Three of Lizzo’s former dancers are suing the singer over allegations including sexual harassment and creating a hostile work environment.
The 35-year-old, real name Melissa Jefferson, and her touring company Big Grrrl Big Touring (BGBT) face a string of claims from dancers Crystal Williams, Arianna Davis and Noelle Rodriguez, dating between 2021 and 2023, in the legal action.
Davis and Williams were introduced to Lizzo in March 2021 when they were contestants on the star’s Amazon Prime reality television show Watch Out for the Big Grrrls, with Rodriguez joining the team after being brought in to perform on Lizzo’s Rumors music video that May.
The lawsuit, filed in Los Angeles County Superior Court, alleges that Lizzo “pressured plaintiffs and all her employees to attend outings where nudity and sexuality were a focal point” and “disregarded” any apprehension from them. It goes on to bring up an alleged incident at bar in Amsterdam, the Netherlands, where she is said to have “hounded her employees to engage with nude performers”.
The defendants are yet to respond to the lawsuit, which also includes allegations of religious and racial harassment, disability discrimination, assault and false imprisonment, as well as claims that Lizzo and choreographer Tanisha Scott expressed “thinly veiled concerns about Ms Davis’ weight gain”, which “Lizzo had previously called attention to”.
“Although Lizzo and Ms Scott never explicitly stated it, these questions accompanied by Lizzo’s statements made after the South by Southwest music festival gave Ms Davis the impression that she needed to explain her weight gain and disclose intimate personal details about her life in order to keep her job,” it says.
Around the time of the last European show of Lizzo’s The Special Tour in March this year, BGBT accountant Ashley Joshi is accused of sending an email to the dancers, scolding them for “unacceptable and disrespectful behaviour while on tour”.
“The stunning nature of how Lizzo and her management team treated their performers seems to go against everything Lizzo stands for publicly”
“Nowhere in the email did Ms Joshi explain what she or BGBT deemed unacceptable and disrespectful,” it adds. “Only the dance cast – comprised of full-figured women of colour – were ever spoken to in this manner, giving plaintiffs the impression that these comments were charged with racial and fat-phobic animus. This email marked the beginning of a strained relationship between the dancers and management.”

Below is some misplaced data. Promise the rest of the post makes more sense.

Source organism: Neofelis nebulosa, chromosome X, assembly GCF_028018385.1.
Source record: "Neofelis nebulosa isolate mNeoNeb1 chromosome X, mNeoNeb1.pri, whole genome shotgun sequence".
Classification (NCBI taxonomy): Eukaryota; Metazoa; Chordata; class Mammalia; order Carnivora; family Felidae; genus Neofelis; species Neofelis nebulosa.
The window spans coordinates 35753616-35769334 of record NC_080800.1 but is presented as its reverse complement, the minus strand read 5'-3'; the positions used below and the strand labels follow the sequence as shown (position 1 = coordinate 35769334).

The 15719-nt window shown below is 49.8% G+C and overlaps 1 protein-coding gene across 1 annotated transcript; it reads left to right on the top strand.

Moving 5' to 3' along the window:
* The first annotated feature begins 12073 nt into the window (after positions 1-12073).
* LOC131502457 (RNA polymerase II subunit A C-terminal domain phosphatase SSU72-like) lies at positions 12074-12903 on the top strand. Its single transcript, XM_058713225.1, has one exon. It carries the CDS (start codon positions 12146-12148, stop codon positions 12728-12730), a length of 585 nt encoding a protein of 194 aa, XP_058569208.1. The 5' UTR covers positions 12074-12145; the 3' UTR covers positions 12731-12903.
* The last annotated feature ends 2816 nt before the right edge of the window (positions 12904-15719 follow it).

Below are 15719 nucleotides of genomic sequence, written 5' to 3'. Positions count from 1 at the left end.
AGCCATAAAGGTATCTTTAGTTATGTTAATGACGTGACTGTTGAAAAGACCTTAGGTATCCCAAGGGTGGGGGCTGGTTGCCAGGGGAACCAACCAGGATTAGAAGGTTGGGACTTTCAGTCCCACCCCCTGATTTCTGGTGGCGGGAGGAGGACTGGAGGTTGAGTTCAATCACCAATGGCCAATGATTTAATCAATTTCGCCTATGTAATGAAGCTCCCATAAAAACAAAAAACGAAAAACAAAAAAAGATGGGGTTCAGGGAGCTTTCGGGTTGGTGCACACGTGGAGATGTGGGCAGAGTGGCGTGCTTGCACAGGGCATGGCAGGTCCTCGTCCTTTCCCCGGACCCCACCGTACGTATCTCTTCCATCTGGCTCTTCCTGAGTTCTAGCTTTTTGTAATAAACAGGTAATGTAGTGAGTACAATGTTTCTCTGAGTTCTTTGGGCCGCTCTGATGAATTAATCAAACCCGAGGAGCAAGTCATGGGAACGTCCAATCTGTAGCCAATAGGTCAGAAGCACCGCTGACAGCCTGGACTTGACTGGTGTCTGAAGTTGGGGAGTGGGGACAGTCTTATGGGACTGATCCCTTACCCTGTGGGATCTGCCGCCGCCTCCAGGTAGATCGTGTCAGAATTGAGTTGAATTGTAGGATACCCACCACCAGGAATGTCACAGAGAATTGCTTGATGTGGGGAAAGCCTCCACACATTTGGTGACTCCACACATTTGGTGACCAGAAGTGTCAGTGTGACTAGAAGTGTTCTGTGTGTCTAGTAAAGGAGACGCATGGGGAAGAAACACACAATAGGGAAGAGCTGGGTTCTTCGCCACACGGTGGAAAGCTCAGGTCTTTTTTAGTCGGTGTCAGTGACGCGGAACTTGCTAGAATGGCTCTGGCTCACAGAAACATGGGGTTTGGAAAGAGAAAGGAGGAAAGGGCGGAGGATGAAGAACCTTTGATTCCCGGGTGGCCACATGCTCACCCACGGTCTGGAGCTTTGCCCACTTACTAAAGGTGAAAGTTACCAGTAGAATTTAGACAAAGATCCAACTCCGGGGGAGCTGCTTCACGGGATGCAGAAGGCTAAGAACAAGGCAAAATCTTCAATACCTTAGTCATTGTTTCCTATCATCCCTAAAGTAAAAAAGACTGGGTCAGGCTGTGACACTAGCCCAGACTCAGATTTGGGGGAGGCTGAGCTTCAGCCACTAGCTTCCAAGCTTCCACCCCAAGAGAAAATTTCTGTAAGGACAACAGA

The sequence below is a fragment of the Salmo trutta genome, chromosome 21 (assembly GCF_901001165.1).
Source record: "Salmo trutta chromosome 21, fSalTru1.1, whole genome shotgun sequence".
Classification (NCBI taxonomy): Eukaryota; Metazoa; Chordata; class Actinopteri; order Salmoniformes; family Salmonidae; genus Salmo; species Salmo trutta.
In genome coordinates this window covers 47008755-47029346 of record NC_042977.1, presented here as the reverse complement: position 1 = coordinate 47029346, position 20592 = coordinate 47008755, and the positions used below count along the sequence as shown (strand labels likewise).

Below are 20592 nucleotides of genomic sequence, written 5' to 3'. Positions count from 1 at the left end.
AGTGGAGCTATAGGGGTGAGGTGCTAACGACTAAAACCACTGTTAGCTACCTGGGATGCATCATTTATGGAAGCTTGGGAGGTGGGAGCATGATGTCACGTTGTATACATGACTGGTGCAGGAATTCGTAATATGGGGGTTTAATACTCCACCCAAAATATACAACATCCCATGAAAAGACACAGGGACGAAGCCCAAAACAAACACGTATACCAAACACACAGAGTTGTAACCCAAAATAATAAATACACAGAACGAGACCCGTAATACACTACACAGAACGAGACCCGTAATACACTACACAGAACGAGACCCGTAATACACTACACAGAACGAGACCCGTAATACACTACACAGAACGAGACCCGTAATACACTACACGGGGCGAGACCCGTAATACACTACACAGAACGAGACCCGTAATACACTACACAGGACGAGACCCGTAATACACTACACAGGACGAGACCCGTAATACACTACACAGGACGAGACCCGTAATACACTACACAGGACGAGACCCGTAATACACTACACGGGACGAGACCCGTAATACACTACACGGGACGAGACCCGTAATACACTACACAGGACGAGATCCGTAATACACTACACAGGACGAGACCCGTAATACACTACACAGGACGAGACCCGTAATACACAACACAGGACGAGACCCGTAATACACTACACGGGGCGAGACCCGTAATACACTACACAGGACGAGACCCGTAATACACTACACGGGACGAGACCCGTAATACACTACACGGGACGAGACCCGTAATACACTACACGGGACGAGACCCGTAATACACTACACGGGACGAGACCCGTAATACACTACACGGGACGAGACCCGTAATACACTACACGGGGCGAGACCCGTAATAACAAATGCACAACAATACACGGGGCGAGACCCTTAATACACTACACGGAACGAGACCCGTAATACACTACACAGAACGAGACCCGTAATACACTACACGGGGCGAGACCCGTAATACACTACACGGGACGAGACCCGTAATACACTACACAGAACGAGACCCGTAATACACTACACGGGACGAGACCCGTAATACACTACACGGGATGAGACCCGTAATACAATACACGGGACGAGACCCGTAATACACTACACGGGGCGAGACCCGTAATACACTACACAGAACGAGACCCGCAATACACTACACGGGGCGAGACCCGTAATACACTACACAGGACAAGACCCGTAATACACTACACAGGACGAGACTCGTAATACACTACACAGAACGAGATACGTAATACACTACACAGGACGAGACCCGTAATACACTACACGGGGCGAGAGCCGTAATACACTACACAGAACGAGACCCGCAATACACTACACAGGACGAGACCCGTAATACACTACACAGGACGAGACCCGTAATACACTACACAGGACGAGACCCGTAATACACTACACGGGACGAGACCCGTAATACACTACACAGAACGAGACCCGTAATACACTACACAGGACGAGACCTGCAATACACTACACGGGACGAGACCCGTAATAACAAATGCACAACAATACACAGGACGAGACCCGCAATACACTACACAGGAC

Shirlene Quigley, captain of Lizzo’s dance team, is named as a co-defendant, having allegedly “continued to preach at everyone in her surroundings, especially about her beliefs regarding Christianity and sexuality”.
BGBT management are also alleged to have “treated the black members of the dance team differently than other members”. “BGBT’s management team consisted almost entirely of white Europeans who often accused the black members of the dance team of being lazy, unprofessional, and having bad attitudes,” says the lawsuit, which asks for a trial by jury.
Williams was eventually fired “under the guise of budget cuts”, while Davis was dismissed after being found to have made an audio recording of performance notes. After being terminated, Davis alleges she was confined to a room against her will and was only allowed to leave once the contents of her phone had been searched by security.
Rodriguez subsequently resigned, saying she “did not appreciate” how Lizzo had handled the situation with Davis.
In a statement, the plaintiffs’ attorney Ron Zambrano says: “The stunning nature of how Lizzo and her management team treated their performers seems to go against everything Lizzo stands for publicly, while privately she weight-shames her dancers and demeans them in ways that are not only illegal but absolutely demoralising,”
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